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Monday, 17 December 2018
#BookReview — Shadow of the Raven: Sons of Kings: Sons of Kings #1 By Millie Thom #HistoricalFiction #Vikings #AngloSaxon @MillieThom
Shadow of the Raven
Sons of Kings: Sons of Kings #1
By Millie Thom
Thunder claps roar and Odin’s ravens fly. Dragonships set sail – and the kingdoms of Western Europe hold their breath. Warriors of Thor are on the move.
By the mid ninth century, Danish raids on Anglo-Saxon kingdoms have escalated. Several bands even dare to overwinter on the coastal islands, particularly those at the mouth of the Thames, where the kingdoms of Wessex and Mercia border each other.
The kings of these lands must put past enmity aside and take the first steps towards unity; steps they see as vital in the face of this newfound threat to their lands . . .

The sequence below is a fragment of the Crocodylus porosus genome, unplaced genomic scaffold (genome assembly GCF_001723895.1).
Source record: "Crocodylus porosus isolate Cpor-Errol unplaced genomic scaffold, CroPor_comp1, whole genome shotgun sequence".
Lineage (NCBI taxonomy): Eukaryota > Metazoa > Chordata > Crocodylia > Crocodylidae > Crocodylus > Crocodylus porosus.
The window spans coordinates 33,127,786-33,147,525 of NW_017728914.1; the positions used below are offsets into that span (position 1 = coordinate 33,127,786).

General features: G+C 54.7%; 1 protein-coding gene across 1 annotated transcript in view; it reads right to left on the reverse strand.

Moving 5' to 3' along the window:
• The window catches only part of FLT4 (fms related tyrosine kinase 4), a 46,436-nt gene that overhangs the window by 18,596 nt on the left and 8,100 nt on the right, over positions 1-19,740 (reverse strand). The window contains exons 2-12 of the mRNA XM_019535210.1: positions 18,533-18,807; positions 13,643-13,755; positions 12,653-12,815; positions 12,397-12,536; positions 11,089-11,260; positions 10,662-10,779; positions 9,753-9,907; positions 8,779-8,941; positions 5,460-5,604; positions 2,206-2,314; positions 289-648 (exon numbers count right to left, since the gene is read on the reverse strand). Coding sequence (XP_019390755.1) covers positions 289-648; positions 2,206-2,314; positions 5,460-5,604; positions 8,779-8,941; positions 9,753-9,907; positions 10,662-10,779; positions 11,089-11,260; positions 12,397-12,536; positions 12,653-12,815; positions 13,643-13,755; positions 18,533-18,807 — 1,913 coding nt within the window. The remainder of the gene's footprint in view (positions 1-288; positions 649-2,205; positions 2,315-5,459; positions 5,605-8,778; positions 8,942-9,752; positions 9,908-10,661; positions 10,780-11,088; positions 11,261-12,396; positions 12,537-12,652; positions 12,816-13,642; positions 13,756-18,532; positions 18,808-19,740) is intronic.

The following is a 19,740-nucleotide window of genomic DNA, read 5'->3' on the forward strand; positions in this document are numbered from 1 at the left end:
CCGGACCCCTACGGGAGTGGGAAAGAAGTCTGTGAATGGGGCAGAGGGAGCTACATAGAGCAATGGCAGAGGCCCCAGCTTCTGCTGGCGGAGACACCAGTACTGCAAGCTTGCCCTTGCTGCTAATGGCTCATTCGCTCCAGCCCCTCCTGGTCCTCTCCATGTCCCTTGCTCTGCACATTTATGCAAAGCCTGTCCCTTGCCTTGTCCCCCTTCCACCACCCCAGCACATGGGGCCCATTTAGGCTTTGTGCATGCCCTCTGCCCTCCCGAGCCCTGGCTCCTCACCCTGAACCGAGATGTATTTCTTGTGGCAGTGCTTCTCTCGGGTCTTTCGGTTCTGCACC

Alfred of Wessex and Eadwulf of Mercia are the sons of kings, whose futures have been determined since birth. But the turbulent events in their childhood years change the natural progression of things – and shape the characters of the men they will become. Their roads to manhood follow vastly different routes, but both learn crucial lessons along the way: lessons that will serve them well in future years.
Discovering that they enemy is not always a stranger is a harsh lesson indeed; the realisation that a trusted kinsman can turn traitor is the harshest lesson of all.
The story takes us from the kingdoms of Mercia and Wessex to the Norse lands stretching north from Denmark to the Arctic Circle and east to the Baltic Sea. We glimpse the Court of Charles the Bald of West Francia and journey to the holy city of Rome. Through it all, the two boys move ever closer to their destinies.
The dead cannot talk, but the living remember…
The Danes were coming. Beorhtwulf, the King of Mercia, knew about the Danish threat and he had made preparations. But what he had not been prepared for was his brother’s gross betrayal.
Eadwulf of Mercia was just a child when his uncle betrayed his father. Now he finds himself in a Norse slave market, waiting to be sold. Eadwulf has two choices. He can let his grief and his circumstances destroy him, or he can grow stronger because of it.